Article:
I went, but not far. These days, with the shift of communication everyone’s just a touch away. It wasn’t until several years later we would talk again, online. We would exchange a few words when my heart could spare it, or when liquor came into the equation. She is married now, as that’s where she felt she needed to be around the time we were together. As it turns out, she married a doctor, following in her mother’s footsteps. I did not attend the wedding; I could not bare to. I do not remember that night, but I did phone to congratulate her eventually -- land line. The husband’s name is James, and to this day I have found no evidence of humility from the surgeon. One time I encountered him by chance at the Toronto hospital, waiting to see a specialist. I don’t think I would have spotted him out of the crowd, but he approached me. Seeing him in his white coat, a shining symbol of security, I had a visceral moment of clarity.

--Um, it’s James right?

--Listen loser, you need to move on.

I guess I am a loser. I lost her. I probably don’t deserve her. I’m a social deviant. As I said though, I’m a writer now. That is, unlike before, I have more money. Though, a few other things have changed which money cannot fix.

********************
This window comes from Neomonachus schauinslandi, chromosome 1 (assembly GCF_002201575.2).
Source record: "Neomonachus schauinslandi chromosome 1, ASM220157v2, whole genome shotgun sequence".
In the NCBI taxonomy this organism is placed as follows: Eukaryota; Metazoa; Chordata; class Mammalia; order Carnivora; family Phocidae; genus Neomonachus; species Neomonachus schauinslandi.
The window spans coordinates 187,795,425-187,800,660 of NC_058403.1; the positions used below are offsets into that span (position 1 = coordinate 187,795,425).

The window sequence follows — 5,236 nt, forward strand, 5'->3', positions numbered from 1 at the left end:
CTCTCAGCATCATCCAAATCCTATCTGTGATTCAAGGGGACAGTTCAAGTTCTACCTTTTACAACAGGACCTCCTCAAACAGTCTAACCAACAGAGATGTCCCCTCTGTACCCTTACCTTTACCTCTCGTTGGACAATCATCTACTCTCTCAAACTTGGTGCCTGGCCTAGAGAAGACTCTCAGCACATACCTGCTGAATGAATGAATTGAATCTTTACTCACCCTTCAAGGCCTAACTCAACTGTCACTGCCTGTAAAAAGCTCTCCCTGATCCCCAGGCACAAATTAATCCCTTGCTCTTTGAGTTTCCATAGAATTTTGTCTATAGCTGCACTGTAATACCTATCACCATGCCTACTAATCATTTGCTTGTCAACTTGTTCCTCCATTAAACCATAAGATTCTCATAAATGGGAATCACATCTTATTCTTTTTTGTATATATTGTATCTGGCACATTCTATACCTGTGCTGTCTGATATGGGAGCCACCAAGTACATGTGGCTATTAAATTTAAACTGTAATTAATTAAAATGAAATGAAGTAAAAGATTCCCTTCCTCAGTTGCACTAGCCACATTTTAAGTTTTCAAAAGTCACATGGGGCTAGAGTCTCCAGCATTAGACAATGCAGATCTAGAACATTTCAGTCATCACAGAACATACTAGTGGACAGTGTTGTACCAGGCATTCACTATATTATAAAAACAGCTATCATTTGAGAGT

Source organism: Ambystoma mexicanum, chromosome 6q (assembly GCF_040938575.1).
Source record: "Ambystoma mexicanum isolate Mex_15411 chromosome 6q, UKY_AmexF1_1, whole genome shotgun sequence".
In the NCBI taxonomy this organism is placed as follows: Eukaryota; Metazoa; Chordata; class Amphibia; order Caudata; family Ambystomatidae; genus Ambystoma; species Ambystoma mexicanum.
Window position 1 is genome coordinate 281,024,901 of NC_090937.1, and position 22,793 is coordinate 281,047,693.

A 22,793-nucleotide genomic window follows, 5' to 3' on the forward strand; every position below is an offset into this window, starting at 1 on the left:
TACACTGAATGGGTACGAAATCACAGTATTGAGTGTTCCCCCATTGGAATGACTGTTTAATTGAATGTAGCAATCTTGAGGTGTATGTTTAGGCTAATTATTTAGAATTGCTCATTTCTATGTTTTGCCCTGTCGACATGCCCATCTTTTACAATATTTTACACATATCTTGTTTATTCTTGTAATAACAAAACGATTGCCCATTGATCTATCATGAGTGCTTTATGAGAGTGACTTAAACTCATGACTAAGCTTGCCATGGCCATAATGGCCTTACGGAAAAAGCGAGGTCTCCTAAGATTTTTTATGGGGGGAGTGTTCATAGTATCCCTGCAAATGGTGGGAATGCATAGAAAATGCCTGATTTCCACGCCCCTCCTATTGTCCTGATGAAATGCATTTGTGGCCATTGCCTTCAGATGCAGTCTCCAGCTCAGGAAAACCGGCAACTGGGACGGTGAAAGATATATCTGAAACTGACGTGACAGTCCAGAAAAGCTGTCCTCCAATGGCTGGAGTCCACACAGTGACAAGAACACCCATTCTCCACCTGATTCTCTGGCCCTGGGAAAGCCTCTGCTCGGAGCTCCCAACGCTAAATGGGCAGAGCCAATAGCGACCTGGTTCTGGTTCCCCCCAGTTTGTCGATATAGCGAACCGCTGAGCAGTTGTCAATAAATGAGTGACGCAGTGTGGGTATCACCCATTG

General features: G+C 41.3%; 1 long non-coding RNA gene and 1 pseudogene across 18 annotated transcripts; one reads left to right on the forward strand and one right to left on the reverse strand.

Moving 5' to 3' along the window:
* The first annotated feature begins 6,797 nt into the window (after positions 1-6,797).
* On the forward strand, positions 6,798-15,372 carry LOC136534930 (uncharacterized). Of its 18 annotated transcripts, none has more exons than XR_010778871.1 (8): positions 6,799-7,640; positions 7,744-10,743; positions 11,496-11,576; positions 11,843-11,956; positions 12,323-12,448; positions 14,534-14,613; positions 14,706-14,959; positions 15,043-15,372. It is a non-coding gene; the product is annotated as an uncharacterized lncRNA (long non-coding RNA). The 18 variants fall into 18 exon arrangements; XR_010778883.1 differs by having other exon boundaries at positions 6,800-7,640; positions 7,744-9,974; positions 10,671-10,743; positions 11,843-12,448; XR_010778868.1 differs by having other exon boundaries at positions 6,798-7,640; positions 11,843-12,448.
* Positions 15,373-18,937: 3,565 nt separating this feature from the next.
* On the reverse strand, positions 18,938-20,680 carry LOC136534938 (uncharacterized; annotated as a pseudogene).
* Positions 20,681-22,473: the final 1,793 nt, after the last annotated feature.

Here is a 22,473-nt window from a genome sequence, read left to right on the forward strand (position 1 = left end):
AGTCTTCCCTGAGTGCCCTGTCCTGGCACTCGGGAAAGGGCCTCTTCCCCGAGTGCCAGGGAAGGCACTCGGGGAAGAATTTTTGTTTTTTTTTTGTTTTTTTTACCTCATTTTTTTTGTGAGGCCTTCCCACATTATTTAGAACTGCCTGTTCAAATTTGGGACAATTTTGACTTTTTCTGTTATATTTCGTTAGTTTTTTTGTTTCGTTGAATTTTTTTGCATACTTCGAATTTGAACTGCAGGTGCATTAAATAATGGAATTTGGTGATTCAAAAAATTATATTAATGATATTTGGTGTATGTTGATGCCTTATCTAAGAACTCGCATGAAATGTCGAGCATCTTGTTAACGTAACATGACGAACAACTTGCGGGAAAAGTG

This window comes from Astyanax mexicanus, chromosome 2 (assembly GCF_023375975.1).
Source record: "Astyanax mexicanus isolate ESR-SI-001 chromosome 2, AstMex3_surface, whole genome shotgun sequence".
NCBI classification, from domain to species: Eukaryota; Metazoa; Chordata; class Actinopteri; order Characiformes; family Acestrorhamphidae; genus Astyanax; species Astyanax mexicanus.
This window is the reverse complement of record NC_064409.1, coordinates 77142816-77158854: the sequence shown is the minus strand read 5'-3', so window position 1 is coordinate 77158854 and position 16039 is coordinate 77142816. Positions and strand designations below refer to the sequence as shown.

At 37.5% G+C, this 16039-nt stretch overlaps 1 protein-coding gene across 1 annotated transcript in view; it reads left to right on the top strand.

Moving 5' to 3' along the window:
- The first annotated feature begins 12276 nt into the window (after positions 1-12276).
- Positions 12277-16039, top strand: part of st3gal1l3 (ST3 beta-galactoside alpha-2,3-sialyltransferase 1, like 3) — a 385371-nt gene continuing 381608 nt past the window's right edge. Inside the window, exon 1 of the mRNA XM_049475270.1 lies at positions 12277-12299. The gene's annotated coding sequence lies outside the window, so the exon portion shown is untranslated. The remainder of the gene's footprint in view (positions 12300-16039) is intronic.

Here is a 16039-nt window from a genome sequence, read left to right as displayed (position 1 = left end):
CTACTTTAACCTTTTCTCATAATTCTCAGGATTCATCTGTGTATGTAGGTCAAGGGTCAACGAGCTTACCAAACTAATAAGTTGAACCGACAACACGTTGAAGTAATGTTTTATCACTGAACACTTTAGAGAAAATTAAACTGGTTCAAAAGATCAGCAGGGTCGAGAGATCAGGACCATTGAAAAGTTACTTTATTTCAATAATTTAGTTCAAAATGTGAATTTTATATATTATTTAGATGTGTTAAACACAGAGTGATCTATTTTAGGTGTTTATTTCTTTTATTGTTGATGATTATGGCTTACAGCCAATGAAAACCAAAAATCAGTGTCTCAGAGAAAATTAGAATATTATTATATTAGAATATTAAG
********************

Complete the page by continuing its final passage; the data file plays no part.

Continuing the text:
So it was that I, already in the city, accepted her offer to attend their small gathering. I’d see her one last time, perhaps. Just in case.

--It’ll just a couple friends over to chat. Nothing serious.

My rental vehicle turns into the entrance of the Glendale Estates suburbs where Katie and James’ house is located. I glance in the rearview mirror at my face. I do not look healthy. I stare at the bags under my eyes for a while: bruised muscle; purple tears where there are none left to cry.

The beige house in question comes into view and I notice several cars already present. I do not recognize any of the cars in the large driveway. They must have gotten a new one. The SUV? I take my time parking on the street, preparing myself. Walking up past the cars of the other guests I see a rather expensive one. Looking into the passenger side window I spot a small mirror sitting on top of one of the cup holders with trace amounts of some white powder on top. Interesting. The vehicle closest to the house is the SUV. It looks fairly new. Before ringing the doorbell I take a moment to listen to the quiet neighborhood. Somewhere kids are laughing, but mostly silence. Like the calm before some generational storm.